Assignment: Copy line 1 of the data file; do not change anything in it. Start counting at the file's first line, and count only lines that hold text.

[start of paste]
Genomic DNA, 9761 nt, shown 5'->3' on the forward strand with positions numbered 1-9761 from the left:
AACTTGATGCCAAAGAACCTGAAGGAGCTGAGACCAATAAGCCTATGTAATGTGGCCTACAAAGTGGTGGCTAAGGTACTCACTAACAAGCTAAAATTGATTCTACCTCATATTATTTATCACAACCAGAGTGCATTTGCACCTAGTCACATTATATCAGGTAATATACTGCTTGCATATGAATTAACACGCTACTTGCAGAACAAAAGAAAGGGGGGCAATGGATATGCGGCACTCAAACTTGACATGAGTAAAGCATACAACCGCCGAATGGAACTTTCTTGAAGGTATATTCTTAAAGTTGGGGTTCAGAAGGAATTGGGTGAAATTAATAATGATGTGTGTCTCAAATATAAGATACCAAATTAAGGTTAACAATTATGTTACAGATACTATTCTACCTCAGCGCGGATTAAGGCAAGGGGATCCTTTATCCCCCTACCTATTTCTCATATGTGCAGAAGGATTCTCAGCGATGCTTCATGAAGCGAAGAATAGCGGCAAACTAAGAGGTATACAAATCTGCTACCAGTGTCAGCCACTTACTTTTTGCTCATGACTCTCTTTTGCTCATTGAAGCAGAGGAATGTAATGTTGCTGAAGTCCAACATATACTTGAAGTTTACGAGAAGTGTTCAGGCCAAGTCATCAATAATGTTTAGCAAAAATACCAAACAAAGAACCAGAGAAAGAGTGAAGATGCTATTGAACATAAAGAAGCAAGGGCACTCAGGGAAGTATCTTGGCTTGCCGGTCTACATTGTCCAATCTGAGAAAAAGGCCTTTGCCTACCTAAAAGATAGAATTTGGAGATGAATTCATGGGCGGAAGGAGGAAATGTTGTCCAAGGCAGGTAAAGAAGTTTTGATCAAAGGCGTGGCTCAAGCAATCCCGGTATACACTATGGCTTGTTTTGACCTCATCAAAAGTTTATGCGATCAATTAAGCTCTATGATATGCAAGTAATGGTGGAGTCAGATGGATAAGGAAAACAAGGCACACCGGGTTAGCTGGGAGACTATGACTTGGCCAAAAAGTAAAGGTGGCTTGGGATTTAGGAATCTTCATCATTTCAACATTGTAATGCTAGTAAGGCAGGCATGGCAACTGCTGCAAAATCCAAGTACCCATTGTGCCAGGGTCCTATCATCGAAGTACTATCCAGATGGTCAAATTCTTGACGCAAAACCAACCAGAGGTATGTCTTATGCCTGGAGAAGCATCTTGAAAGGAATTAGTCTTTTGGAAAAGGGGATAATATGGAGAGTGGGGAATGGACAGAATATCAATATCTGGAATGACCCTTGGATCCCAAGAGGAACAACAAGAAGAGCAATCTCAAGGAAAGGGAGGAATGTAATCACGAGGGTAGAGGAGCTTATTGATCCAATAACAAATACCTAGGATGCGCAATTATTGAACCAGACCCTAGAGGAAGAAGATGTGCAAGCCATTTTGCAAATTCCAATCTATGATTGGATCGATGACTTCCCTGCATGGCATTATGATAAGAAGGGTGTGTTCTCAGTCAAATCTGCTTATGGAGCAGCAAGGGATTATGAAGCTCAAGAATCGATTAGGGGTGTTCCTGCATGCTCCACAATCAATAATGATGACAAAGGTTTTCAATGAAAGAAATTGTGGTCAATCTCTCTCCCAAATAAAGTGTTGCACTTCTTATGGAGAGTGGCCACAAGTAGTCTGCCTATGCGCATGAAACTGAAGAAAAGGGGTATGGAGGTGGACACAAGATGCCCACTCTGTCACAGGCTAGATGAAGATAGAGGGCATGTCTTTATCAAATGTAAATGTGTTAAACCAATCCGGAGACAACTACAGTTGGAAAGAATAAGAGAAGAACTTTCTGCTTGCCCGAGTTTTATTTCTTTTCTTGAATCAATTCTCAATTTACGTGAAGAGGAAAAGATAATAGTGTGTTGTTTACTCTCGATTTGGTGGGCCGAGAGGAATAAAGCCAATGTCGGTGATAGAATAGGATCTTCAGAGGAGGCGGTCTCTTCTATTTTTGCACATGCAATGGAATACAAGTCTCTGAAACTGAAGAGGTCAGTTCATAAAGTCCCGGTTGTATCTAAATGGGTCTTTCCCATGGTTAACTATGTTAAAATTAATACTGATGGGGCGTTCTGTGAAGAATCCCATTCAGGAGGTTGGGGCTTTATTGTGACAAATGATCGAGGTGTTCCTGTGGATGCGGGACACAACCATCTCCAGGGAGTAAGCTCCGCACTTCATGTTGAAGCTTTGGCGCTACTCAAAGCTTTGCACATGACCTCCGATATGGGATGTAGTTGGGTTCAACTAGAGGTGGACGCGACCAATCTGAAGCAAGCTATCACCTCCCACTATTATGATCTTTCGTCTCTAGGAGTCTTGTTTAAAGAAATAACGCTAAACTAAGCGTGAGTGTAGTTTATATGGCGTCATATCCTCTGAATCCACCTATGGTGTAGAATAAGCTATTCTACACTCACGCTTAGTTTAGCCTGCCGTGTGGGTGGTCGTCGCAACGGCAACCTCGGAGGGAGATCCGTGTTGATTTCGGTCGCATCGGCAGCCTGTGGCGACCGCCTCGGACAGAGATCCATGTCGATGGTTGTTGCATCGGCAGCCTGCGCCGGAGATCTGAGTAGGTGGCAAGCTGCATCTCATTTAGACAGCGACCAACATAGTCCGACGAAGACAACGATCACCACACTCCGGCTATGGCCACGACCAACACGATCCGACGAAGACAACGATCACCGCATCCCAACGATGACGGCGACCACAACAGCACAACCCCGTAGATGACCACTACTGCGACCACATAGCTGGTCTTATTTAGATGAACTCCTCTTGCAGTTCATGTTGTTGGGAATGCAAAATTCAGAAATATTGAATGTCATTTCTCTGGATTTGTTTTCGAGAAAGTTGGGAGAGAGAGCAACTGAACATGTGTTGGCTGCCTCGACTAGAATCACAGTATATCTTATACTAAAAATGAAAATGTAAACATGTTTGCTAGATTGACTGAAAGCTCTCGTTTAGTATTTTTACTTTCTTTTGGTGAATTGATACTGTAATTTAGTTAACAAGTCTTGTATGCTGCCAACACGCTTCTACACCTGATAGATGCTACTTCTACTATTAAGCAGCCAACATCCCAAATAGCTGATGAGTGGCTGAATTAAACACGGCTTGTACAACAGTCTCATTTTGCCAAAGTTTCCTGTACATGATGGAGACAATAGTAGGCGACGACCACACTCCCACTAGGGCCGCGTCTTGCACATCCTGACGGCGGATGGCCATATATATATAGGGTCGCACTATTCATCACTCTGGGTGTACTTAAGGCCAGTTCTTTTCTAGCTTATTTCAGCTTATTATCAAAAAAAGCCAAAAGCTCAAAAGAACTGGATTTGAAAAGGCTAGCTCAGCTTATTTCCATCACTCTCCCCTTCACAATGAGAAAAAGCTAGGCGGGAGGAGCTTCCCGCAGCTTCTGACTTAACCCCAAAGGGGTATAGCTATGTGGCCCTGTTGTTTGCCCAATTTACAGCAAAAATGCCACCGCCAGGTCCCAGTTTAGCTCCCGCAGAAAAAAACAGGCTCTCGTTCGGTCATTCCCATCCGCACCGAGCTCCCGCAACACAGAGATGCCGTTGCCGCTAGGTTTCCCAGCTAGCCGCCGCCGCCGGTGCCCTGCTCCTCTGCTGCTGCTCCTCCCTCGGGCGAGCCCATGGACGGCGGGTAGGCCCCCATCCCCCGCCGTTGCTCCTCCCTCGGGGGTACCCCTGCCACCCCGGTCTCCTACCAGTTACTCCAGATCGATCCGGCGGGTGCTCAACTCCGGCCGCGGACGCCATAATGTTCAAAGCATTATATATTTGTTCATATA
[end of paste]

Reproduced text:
Genomic DNA, 9761 nt, shown 5'->3' on the forward strand with positions numbered 1-9761 from the left: